Life without parole breaches children’s rights: UN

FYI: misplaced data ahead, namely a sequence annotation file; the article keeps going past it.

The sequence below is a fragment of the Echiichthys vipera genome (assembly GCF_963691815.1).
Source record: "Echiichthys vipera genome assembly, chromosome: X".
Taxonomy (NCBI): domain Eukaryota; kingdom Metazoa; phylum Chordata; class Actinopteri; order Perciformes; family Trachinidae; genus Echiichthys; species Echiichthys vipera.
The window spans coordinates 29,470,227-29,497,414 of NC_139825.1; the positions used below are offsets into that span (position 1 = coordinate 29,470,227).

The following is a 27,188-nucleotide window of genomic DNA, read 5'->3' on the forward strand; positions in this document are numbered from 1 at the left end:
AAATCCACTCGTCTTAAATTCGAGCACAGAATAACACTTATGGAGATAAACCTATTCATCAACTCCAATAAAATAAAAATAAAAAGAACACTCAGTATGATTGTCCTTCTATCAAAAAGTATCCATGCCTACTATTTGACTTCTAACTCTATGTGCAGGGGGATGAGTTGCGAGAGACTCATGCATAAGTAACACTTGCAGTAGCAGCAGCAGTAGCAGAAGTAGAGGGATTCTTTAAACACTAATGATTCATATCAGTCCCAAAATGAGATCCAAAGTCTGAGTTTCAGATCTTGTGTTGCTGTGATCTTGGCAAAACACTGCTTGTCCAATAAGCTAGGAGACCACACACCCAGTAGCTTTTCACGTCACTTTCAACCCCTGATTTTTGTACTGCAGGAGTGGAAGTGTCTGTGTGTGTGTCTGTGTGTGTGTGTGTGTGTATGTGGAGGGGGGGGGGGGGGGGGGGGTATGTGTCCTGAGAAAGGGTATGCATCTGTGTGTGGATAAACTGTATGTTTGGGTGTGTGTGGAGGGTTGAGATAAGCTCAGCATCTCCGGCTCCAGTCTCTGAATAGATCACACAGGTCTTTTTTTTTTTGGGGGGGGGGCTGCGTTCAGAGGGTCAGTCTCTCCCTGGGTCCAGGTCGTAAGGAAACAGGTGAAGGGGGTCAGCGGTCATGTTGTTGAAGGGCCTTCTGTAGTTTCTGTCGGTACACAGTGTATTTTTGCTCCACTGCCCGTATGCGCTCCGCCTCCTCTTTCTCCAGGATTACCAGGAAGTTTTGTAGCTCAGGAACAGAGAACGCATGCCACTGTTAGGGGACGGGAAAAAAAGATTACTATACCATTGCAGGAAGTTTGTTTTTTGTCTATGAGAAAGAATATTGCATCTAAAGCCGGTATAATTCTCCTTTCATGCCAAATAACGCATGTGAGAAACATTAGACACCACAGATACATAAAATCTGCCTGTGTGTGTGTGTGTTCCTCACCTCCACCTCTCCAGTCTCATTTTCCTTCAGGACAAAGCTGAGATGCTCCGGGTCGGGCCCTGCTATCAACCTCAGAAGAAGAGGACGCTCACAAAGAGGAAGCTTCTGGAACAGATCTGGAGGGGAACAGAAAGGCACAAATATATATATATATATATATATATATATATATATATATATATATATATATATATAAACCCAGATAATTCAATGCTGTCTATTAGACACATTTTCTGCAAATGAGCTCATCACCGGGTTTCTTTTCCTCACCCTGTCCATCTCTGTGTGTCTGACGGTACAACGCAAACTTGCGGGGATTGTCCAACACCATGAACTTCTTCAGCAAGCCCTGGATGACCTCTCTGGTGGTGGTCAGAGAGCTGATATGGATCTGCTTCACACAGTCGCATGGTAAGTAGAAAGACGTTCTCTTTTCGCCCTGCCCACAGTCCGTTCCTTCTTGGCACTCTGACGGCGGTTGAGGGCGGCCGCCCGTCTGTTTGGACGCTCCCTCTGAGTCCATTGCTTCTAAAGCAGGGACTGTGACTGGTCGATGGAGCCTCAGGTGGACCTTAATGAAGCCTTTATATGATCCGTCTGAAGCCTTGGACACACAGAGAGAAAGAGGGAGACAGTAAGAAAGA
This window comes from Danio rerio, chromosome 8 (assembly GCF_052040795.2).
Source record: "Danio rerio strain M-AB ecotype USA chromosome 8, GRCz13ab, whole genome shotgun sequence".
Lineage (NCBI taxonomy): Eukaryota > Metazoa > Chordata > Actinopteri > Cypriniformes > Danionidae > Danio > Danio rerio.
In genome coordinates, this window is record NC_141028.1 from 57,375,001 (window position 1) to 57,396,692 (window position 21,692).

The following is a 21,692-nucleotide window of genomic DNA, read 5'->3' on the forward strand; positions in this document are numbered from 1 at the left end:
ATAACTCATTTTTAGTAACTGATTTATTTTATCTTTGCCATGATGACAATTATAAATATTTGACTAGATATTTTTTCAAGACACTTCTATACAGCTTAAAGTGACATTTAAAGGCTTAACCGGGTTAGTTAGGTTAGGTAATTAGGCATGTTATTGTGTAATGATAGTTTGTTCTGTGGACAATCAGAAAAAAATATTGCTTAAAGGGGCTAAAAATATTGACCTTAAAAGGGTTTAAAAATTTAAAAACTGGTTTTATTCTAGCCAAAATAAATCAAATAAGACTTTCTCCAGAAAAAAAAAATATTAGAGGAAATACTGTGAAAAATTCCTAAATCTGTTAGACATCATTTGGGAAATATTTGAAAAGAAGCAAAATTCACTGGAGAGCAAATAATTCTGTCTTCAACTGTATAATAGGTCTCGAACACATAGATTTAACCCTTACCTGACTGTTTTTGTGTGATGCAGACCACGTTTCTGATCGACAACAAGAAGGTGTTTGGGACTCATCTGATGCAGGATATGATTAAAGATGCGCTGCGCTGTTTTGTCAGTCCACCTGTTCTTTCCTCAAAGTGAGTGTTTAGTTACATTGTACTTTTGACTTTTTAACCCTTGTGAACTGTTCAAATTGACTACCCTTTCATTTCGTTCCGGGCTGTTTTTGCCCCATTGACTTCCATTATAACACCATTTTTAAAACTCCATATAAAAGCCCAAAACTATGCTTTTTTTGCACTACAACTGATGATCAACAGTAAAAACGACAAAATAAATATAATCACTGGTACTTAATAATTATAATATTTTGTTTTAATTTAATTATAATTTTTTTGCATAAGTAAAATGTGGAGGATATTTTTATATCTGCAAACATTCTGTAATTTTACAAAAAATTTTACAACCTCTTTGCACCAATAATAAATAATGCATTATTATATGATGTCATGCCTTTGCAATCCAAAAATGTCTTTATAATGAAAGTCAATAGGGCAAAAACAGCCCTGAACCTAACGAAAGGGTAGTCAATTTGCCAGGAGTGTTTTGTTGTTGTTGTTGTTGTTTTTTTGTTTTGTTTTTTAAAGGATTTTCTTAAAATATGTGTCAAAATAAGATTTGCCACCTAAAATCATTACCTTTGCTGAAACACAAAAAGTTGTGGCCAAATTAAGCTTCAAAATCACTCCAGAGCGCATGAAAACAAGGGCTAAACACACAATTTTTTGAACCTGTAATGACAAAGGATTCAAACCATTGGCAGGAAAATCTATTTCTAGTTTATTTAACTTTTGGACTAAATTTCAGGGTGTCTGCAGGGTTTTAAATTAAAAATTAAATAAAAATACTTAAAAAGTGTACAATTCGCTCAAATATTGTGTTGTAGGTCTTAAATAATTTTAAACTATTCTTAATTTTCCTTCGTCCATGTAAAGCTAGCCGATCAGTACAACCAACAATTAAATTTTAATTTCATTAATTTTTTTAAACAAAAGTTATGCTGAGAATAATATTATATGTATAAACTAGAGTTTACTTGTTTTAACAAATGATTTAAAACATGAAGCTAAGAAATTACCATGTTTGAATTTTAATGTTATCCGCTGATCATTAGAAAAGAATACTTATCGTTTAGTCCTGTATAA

In 1988, two NSW teenagers were sentenced to life imprisonment for rape and murder. At the time, they could apply for release after 10 years. However, the NSW Government repeatedly changed the law to ensure they were “cemented in jail and were never to be released”, in the words of then Premier Bob Carr. The Human Rights Law Centre took their case to the United Nations Human Rights Committee, making a number of arguments about the International Covenant on Civil and Political Rights (ICCPR), to which Australia is a signatory. Their three strongest arguments were: First, that “the imposition of a life sentence without the possibility of parole in respect of a juvenile offender is incompatible” with Article 10, paragraph 3, which states: “The penitentiary system shall comprise treatment of prisoners the essential aim of which shall be their reformation and social rehabilitation.” Second, that “the imposition of a life sentence [without parole] on a juvenile constitutes cruel, inhuman and/or degrading punishment” contrary to Article 7. And third, that sentencing the teenagers to an adult sentence without giving them an opportunity to show their rehabilitation was a breach of Article 24, which requires protection of children. The Committee agreed with these arguments at paragraph 7.7. The Australian Government now has 180 days to respond to the Committee’s findings. Daniel Webb of the HRLC argues that response needs to include amendment of the NSW sentencing law.

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